Netflix’s idea of restricting password sharing in the US has actually worked, with the latest report from an analytics firm depicting how successful this move was.
According to Antenna, Netflix saw a 102% average gain in new sign-ups in the last week of May – after banning password sharing in the US. This number is greater than what Netflix has seen during the COVID-19 period.
A Successful Crackdown Campaign
Netflix has long been reluctant on cracking down on password sharing – even though it’s costing the company significantly. But this all changed last year when the company lost a million subscribers and made some serious decisions to stop further fall in numbers.
One among them is to ban account sharing practices, where Netflix is now asking users to select a primary location – particularly a household – and prevent others from the selected area from accessing the certain account. And if people really wanted to share their account with someone outside their household, they should pay more.
This strategy worked, as per an analytics company, Antenna, which shared the latest subscriber data of Netflix in the US. According to its report, Netflix’s average daily sign-ups reached 73,000 per day after the company started cracking down on account sharing.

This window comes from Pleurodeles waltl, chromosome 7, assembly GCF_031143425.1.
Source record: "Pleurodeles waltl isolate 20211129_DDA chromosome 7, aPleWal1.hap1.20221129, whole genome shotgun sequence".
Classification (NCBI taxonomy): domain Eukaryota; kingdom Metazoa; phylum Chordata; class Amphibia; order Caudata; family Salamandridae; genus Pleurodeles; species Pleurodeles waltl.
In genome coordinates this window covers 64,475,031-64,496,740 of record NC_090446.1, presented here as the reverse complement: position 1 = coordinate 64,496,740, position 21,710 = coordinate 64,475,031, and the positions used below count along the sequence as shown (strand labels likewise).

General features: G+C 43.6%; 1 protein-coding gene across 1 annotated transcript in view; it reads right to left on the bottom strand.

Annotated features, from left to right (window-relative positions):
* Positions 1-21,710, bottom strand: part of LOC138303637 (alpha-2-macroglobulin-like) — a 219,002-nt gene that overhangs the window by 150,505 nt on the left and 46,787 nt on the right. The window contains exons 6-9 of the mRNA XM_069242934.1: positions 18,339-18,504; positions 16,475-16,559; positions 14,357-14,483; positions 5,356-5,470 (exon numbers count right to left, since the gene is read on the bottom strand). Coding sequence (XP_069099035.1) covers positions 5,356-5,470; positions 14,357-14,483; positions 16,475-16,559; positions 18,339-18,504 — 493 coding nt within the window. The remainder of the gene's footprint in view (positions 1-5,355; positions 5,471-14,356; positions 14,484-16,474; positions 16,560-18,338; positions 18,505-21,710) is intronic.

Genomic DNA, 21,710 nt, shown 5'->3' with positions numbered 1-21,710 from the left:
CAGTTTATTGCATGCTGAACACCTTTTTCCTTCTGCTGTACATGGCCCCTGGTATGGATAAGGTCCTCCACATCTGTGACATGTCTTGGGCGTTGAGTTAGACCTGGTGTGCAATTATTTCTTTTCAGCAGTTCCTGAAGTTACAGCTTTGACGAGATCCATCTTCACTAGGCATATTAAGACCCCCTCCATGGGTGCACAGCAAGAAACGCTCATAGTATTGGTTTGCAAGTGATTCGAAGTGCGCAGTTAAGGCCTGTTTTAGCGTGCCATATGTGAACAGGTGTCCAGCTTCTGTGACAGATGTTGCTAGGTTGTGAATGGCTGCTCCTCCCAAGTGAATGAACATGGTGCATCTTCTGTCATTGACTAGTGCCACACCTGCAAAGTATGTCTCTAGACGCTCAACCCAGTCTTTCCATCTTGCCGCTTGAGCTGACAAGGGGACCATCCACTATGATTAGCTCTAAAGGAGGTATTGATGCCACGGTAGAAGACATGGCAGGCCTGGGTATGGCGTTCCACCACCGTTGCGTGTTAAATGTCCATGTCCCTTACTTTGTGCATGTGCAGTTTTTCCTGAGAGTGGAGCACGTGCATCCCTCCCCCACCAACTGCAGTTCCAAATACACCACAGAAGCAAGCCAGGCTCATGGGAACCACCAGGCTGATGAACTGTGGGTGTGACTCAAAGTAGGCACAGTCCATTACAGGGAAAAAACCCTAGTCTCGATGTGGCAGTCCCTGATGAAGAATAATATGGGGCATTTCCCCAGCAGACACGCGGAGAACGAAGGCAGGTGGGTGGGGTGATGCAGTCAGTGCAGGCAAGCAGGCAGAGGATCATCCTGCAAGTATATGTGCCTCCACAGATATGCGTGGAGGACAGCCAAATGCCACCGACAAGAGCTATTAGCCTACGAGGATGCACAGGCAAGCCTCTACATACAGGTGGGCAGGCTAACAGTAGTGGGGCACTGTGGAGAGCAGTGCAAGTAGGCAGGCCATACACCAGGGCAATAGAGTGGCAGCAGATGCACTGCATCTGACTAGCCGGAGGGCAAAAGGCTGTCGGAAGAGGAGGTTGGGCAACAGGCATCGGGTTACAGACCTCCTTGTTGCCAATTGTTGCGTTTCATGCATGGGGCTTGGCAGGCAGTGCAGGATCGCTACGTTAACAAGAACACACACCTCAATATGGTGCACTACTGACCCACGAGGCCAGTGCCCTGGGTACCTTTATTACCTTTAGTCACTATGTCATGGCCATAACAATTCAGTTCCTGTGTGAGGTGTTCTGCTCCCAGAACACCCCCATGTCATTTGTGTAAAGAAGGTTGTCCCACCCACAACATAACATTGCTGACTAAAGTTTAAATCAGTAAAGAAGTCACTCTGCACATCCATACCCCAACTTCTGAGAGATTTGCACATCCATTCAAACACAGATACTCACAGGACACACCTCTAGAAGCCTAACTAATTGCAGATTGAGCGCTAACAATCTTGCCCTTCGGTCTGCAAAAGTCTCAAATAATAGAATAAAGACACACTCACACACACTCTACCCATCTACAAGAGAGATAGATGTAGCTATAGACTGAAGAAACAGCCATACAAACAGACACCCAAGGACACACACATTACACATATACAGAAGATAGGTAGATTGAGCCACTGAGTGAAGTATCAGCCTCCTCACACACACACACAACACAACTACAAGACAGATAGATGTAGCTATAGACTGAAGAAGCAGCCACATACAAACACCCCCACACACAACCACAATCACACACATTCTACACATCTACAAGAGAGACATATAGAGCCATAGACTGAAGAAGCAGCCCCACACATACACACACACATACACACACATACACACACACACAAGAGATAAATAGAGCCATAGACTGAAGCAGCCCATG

That’s a grand 102% increase from the prior 60-day average, and even included a couple of days having nearly 100,000 daily sign-ups! These numbers beat the company’s COVID stats too, where people rapidly signed up during the lockdown periods.
NEW on the Antenna Blog: A first look at the impact of Netflix’s pw sharing crackdown. In the first 6 days since they implemented the new policy, Netflix has had the 4 single largest days of US user acquisition in the 4.5 yrs that Antenna has been measuring the streaming service. pic.twitter.com/rDYGxR43Qm
— Antenna (@AntennaData) June 9, 2023
Though Netflix saw an increase in subscription cancellations, it’s negligible when compared to the number of people signing up during this period. Netflix earlier stated that over 100 million subscribers are sharing their accounts with someone, affecting its ability to “invest in and improve Netflix” for the paying members. Thus, the company had to resort to cracking down on this practice.